The American Civil Liberties Union today filed suit over inhumane conditions for prisoners at the Jefferson County Jail in Port Hadlock. The class-action lawsuit was filed in United States District Court in Tacoma by the ACLU of Washington and the ACLU's National Prison Project. The suit seeks an injunction against the unconstitutional treatment of inmates at the jail.
"Conditions at the jail are so substandard that they constitute cruel and unusual punishment. Medical care and general conditions are so abysmal that inmates often have to go without toilet paper or feminine hygiene products. It's a sorry state of affairs," said ACLU of Washington Legal Program Director Julya Hampton.
The jail's treatment of the people it houses is deficient in numerous areas, including the following.
Plumbing: The physical plant and environment at the jail are inadequate, unsanitary, and pose a danger to inmates. The plumbing capacity is insufficient to handle the number of prisoners in the jail, leading to overflowing toilets and lack of access to showers. The drains in the floor of the housing area have backed up with overflowing sewage. Strong sewage odors permeate areas of the jail, particularly in summer.
Hygiene: Prisoners are not provided enough basic hygiene supplies, such as toilet paper and feminine hygiene products. Prisoners have been forced to use makeshift replacements, such as pages from telephone books, towels, or paper bags. Laundry is frequently not done, forcing prisoners to wear dirty clothes, sometimes for weeks.
Climate Control: Climate control is inadequate, often leading to extreme cold conditions in winter and extreme hot conditions in the summer. In some cells, prisoners can see their breath in the winter. The jail does not provide adequate blankets or cold-weather clothing.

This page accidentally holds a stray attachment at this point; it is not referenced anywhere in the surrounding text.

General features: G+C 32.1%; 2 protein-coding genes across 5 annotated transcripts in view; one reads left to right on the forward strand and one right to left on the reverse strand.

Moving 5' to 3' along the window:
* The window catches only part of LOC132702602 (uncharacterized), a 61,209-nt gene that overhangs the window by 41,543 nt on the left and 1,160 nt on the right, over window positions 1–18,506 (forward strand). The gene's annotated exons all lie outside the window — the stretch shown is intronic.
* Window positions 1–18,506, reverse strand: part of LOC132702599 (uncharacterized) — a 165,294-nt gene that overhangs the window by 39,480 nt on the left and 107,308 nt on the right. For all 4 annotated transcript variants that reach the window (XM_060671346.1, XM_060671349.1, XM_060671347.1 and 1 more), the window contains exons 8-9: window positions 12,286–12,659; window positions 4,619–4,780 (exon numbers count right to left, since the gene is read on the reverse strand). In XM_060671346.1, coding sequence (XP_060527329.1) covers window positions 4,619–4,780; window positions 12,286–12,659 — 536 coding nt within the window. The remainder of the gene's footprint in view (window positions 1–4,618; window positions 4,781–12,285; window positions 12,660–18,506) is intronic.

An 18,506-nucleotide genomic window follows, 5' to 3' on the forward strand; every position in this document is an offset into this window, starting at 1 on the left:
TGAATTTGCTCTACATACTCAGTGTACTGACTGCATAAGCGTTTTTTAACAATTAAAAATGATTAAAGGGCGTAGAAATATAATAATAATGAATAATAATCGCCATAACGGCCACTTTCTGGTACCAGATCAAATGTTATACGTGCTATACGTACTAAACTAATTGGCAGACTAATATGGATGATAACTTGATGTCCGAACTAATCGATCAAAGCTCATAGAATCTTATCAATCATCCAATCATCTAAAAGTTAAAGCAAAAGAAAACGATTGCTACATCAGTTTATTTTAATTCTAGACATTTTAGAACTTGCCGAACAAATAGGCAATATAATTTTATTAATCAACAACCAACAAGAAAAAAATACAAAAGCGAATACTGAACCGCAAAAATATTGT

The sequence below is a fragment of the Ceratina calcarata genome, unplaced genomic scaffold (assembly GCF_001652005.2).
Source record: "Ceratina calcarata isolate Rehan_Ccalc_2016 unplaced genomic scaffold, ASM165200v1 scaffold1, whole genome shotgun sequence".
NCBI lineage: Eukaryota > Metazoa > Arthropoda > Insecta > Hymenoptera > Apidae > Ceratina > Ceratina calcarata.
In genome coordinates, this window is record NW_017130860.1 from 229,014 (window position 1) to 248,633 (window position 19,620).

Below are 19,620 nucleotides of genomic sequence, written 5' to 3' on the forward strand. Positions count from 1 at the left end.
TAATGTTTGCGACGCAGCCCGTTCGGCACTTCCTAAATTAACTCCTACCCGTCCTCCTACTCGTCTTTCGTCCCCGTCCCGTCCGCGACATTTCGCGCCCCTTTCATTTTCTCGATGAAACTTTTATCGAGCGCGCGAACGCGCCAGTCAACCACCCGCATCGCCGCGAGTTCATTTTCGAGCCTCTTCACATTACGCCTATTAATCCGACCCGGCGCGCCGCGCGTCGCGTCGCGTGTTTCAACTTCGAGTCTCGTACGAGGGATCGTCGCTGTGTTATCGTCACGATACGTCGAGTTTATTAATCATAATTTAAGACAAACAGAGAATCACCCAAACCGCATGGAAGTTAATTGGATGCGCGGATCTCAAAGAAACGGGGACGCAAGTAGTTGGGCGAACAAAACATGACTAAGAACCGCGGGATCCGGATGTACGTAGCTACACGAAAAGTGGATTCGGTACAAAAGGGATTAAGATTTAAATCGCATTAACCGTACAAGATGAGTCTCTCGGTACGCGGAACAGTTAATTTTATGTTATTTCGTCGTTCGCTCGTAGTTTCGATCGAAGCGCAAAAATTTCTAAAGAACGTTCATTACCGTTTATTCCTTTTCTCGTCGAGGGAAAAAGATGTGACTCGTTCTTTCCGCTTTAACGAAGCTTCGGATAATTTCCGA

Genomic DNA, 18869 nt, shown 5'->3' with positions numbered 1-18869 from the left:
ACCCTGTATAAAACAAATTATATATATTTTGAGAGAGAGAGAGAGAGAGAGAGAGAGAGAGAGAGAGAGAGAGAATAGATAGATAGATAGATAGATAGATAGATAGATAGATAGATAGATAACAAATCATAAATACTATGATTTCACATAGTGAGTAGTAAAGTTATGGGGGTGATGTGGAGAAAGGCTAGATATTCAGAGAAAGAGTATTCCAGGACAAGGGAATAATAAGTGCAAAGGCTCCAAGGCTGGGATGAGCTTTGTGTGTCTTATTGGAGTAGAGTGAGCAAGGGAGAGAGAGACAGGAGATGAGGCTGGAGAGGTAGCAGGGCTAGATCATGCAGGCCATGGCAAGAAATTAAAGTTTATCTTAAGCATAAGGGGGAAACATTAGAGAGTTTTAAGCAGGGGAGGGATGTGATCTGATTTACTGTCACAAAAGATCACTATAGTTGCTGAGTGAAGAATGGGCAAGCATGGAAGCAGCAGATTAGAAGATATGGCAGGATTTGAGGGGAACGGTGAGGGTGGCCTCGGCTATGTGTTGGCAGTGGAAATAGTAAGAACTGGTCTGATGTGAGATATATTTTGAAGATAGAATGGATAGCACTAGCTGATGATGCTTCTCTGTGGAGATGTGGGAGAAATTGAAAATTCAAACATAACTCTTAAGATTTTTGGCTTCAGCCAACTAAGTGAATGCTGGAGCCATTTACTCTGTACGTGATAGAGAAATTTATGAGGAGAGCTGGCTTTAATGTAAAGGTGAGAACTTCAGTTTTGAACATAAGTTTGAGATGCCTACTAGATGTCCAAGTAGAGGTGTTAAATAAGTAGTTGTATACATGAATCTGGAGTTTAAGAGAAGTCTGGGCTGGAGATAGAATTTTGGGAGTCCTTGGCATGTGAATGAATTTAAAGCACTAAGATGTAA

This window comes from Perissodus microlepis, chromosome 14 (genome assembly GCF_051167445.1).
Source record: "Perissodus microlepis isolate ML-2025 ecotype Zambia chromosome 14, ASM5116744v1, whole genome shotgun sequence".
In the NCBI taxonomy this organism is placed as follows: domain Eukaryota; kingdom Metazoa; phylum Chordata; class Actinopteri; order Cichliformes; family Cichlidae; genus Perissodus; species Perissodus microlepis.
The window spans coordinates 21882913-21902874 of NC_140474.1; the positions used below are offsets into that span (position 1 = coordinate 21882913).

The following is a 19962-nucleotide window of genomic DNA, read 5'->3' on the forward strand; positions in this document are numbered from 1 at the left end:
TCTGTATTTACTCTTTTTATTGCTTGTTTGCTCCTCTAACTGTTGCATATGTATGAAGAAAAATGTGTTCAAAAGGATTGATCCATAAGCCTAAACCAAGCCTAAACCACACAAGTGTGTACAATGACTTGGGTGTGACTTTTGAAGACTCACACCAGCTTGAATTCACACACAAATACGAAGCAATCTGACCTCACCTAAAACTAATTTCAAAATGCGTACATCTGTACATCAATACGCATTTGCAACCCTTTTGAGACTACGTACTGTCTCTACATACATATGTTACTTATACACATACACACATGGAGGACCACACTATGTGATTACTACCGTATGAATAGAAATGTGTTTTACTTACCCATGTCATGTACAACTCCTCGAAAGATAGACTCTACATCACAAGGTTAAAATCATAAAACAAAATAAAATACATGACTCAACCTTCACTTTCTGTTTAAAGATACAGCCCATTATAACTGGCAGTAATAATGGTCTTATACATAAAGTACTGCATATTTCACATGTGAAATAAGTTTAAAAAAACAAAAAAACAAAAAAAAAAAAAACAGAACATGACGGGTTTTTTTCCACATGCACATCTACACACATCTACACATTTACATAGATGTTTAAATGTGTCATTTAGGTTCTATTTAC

Medical Care: The jail's health care program is disorganized and understaffed. Prisoners who request medical help are often not seen by the jail's visiting nurse, who comes only once a week. During the rest of the week, untrained jail staff make medical decisions for the prisoners. Jail staff frequently deny medication to prisoners altogether, often using the withholding of medication as threats or punishment. Prisoners with prescriptions are placed on lower dosages or different drugs at the discretion of untrained staff. As a result, inmates have suffered seizures and other serious medical problems that could have been avoided.
Access to Courts: The Jail does not provide access to a law library, and legal mail is improperly handled. Jail staff often block access even to assigned counsel by, among other things, not permitting sufficient telephone access and failing to transport prisoners to court proceedings.
Access to Reading Materials: By jail policy, inmates are not permitted to receive subscriptions to newspapers or magazines, and are not permitted to order books.
Staffing: Inadequate staffing creates dangerous conditions, especially since the jail is overcrowded. Although the inmate population often has exceeded 60, there is usually only one corrections officer on duty.
In the 1990s, the ACLU successfully pursued litigation over substandard conditions at the King County Jail, Pierce County Jail, and Washington Corrections Center for Women at Purdy. Staff attorney Aaron Caplan of the ACLU of Washington and staff attorney David Fathi of the ACLU's National Prison Project are handling the case.